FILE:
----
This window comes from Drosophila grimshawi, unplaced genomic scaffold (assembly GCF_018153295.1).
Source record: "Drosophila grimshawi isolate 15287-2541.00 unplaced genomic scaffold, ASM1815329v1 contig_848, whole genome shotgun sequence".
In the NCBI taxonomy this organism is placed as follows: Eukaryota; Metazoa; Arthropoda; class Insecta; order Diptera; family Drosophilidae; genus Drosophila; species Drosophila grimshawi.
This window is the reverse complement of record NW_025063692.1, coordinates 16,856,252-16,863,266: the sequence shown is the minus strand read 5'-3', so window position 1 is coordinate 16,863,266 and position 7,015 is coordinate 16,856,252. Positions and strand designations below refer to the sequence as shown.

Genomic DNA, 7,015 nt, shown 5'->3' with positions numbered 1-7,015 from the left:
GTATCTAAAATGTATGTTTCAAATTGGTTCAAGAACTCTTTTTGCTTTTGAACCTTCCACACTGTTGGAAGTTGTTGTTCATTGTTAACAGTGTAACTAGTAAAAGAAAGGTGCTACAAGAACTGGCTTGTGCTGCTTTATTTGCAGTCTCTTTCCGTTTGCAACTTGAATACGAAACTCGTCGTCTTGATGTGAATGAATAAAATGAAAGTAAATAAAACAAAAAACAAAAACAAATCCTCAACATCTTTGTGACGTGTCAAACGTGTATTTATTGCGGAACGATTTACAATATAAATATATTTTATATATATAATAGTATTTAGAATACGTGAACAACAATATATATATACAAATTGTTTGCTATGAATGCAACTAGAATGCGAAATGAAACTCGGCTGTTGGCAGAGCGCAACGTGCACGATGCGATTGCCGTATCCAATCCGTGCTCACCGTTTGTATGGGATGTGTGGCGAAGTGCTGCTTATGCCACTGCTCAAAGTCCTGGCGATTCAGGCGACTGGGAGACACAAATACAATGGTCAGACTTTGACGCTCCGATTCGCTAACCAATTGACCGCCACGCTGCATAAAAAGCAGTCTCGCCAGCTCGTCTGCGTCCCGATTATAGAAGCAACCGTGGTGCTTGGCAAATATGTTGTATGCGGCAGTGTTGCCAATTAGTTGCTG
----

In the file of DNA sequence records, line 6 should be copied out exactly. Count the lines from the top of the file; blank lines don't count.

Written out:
GTATCTAAAATGTATGTTTCAAATTGGTTCAAGAACTCTTTTTGCTTTTGAACCTTCCACACTGTTGGAAGTTGTTGTTCATTGTTAACAGTGTAACTAGTAAAAGAAAGGTGCTACAAGAACTGGCTTGTGCTGCTTTATTTGCAGTCTCTTTCCGTTTGCAACTTGAATACGAAACTCGTCGTCTTGATGTGAATGAATAAAATGAAAGTAAATAAAACAAAAAACAAAAACAAATCCTCAACATCTTTGTGACGTGTCAAACGTGTATTTATTGCGGAACGATTTACAATATAAATATATTTTATATATATAATAGTATTTAGAATACGTGAACAACAATATATATATACAAATTGTTTGCTATGAATGCAACTAGAATGCGAAATGAAACTCGGCTGTTGGCAGAGCGCAACGTGCACGATGCGATTGCCGTATCCAATCCGTGCTCACCGTTTGTATGGGATGTGTGGCGAAGTGCTGCTTATGCCACTGCTCAAAGTCCTGGCGATTCAGGCGACTGGGAGACACAAATACAATGGTCAGACTTTGACGCTCCGATTCGCTAACCAATTGACCGCCACGCTGCATAAAAAGCAGTCTCGCCAGCTCGTCTGCGTCCCGATTATAGAAGCAACCGTGGTGCTTGGCAAATATGTTGTATGCGGCAGTGTTGCCAATTAGTTGCTG